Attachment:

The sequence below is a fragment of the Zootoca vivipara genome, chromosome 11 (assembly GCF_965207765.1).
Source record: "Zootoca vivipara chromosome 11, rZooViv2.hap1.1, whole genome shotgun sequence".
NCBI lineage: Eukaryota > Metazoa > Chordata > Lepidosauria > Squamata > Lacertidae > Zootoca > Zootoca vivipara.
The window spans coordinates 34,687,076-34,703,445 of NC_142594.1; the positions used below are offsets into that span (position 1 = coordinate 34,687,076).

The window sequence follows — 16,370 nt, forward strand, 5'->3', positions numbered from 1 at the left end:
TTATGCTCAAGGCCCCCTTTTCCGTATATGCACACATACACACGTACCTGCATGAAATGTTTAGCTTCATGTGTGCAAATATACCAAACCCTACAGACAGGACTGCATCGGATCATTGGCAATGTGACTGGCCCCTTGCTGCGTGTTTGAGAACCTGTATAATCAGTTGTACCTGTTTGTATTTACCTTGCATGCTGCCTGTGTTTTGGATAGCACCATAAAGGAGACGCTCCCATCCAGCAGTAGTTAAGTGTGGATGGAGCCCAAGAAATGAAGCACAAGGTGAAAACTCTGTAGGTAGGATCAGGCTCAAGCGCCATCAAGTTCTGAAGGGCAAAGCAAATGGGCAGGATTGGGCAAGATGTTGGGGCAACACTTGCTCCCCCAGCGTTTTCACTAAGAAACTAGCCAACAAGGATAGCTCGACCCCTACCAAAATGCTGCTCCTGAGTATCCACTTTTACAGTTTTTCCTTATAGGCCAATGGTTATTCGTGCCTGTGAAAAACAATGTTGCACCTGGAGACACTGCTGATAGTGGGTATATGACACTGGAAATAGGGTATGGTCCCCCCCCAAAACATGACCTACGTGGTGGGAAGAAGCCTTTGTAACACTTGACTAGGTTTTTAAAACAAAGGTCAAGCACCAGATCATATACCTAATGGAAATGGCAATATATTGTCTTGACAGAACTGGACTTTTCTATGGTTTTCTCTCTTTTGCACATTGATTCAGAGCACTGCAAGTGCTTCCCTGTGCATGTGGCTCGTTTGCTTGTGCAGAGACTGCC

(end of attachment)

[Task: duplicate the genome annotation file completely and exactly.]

The sequence below is a fragment of the Zootoca vivipara genome, chromosome 11 (assembly GCF_965207765.1).
Source record: "Zootoca vivipara chromosome 11, rZooViv2.hap1.1, whole genome shotgun sequence".
NCBI lineage: Eukaryota > Metazoa > Chordata > Lepidosauria > Squamata > Lacertidae > Zootoca > Zootoca vivipara.
The window spans coordinates 34,687,076-34,703,445 of NC_142594.1; the positions used below are offsets into that span (position 1 = coordinate 34,687,076).

The window sequence follows — 16,370 nt, forward strand, 5'->3', positions numbered from 1 at the left end:
TTATGCTCAAGGCCCCCTTTTCCGTATATGCACACATACACACGTACCTGCATGAAATGTTTAGCTTCATGTGTGCAAATATACCAAACCCTACAGACAGGACTGCATCGGATCATTGGCAATGTGACTGGCCCCTTGCTGCGTGTTTGAGAACCTGTATAATCAGTTGTACCTGTTTGTATTTACCTTGCATGCTGCCTGTGTTTTGGATAGCACCATAAAGGAGACGCTCCCATCCAGCAGTAGTTAAGTGTGGATGGAGCCCAAGAAATGAAGCACAAGGTGAAAACTCTGTAGGTAGGATCAGGCTCAAGCGCCATCAAGTTCTGAAGGGCAAAGCAAATGGGCAGGATTGGGCAAGATGTTGGGGCAACACTTGCTCCCCCAGCGTTTTCACTAAGAAACTAGCCAACAAGGATAGCTCGACCCCTACCAAAATGCTGCTCCTGAGTATCCACTTTTACAGTTTTTCCTTATAGGCCAATGGTTATTCGTGCCTGTGAAAAACAATGTTGCACCTGGAGACACTGCTGATAGTGGGTATATGACACTGGAAATAGGGTATGGTCCCCCCCCAAAACATGACCTACGTGGTGGGAAGAAGCCTTTGTAACACTTGACTAGGTTTTTAAAACAAAGGTCAAGCACCAGATCATATACCTAATGGAAATGGCAATATATTGTCTTGACAGAACTGGACTTTTCTATGGTTTTCTCTCTTTTGCACATTGATTCAGAGCACTGCAAGTGCTTCCCTGTGCATGTGGCTCGTTTGCTTGTGCAGAGACTGCC